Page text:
Previous studies suggest that skin surface cooling (SSC) preserves orthostatic tolerance; however, this hypothesis has not been experimentally tested. Thus the purpose of this project was to identify whether SSC improves orthostatic tolerance in otherwise normothermic individuals. Eight subjects underwent two presyncope limited graded lower-body negative pressure (LBNP) tolerance tests. On different days, and randomly assigned. LBNP tolerance was assessed under control conditions and during SSC (perfused 16°C water through tube-lined suit worn by each subject). Orthostatic tolerance was significantly elevated in each individual due to SSC, as evidenced by a significant increase in a standardized cumulative stress index (normothermia 564 ± 58 mmHg·min; SSC 752 ± 58 mmHg·min; P < 0.05). At most levels of LBNP, blood pressure during the SSC tolerance test was significantly greater than during the control test. Furthermore, the reduction in cerebral blood flow velocity was attenuated during some of the early stages of LBNP for the SSC trial. Plasma norepinephrine concentrations were significantly higher during LBNP with SSC, suggesting that SSC may improve orthostatic tolerance through increased sympathetic activity. These data demonstrate that SSC is effective in improving orthostatic tolerance in otherwise normothermic individuals.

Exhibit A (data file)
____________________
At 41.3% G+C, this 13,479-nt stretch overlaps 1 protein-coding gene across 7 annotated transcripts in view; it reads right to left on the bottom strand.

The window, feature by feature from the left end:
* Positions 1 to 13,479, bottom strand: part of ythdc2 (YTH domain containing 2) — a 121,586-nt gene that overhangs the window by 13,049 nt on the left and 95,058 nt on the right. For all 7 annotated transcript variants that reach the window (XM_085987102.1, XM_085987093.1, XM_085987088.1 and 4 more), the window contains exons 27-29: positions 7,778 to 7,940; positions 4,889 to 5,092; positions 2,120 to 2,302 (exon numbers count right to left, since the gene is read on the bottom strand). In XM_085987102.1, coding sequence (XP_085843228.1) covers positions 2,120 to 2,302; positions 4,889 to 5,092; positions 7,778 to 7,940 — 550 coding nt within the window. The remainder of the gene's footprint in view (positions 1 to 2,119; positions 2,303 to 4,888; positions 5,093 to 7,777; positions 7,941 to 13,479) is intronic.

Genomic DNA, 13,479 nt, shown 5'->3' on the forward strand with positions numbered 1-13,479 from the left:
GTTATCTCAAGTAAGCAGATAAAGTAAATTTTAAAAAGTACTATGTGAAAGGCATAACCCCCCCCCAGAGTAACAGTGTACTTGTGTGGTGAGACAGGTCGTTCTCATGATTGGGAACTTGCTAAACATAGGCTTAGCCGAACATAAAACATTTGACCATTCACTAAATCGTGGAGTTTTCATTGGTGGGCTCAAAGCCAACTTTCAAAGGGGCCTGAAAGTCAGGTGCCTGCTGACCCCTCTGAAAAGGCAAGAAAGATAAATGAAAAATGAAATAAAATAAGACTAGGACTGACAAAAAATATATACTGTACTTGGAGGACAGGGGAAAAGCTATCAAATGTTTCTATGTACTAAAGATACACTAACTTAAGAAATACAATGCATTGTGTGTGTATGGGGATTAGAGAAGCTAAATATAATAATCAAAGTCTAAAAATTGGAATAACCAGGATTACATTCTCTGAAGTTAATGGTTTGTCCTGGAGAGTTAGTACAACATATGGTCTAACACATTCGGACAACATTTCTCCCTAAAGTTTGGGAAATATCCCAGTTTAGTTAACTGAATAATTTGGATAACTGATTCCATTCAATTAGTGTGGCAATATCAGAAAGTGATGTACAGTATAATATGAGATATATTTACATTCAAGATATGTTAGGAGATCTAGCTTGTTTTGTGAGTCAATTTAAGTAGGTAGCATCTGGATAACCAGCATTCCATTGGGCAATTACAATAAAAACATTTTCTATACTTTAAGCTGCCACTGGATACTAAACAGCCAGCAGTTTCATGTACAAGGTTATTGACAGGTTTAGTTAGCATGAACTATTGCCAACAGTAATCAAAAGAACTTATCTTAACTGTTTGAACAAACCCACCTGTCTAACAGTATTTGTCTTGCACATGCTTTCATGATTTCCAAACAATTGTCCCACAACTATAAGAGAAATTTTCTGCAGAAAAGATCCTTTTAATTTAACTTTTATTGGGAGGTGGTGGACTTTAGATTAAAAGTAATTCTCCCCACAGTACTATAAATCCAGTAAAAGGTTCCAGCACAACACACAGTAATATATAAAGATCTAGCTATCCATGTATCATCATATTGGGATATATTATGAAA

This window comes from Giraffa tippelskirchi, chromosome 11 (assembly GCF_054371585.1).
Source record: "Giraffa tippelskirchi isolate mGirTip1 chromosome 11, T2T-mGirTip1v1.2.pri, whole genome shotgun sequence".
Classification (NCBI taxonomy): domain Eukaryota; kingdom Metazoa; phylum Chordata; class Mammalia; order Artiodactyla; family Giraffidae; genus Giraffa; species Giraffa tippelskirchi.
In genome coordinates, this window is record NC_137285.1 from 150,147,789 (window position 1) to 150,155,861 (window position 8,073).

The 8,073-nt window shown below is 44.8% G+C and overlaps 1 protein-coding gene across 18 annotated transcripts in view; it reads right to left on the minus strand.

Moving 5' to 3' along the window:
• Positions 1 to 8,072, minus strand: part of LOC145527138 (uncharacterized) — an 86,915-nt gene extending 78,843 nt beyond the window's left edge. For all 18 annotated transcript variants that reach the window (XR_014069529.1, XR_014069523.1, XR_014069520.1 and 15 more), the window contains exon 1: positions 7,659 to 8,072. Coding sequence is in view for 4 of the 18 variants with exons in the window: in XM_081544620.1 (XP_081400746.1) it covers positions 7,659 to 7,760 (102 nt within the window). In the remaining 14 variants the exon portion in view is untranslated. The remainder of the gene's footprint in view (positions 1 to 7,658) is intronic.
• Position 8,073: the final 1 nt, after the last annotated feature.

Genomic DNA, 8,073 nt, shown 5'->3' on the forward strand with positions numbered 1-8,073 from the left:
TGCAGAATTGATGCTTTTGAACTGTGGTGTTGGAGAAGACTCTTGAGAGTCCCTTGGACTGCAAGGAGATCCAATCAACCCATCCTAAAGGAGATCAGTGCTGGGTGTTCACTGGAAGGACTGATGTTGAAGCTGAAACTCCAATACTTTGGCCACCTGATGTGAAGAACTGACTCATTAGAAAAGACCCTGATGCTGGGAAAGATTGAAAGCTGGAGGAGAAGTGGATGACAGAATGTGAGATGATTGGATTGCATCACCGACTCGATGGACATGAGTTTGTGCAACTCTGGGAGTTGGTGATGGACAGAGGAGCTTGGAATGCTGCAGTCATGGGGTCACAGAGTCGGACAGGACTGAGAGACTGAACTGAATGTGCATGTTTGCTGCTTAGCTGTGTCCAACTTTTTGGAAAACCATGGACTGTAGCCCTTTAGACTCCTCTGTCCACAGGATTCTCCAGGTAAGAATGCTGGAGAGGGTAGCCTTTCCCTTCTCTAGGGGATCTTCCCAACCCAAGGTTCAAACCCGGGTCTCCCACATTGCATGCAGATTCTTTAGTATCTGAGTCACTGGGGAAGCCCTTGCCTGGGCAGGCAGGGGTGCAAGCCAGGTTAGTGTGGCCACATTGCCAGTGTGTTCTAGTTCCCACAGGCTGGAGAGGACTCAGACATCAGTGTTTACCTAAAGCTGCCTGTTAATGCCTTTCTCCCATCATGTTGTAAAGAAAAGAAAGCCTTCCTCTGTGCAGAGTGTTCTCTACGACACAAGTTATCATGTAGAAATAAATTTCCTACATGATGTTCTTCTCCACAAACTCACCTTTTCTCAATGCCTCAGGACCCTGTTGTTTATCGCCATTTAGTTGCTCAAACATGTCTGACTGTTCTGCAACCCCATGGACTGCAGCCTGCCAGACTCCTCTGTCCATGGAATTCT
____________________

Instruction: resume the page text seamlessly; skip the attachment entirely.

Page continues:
|Original language||English (US)|
|Journal||American Journal of Physiology - Regulatory Integrative and Comparative Physiology|
|Issue number||1 55-1|
|State||Published - Jan 2004|
All Science Journal Classification (ASJC) codes
- Physiology (medical)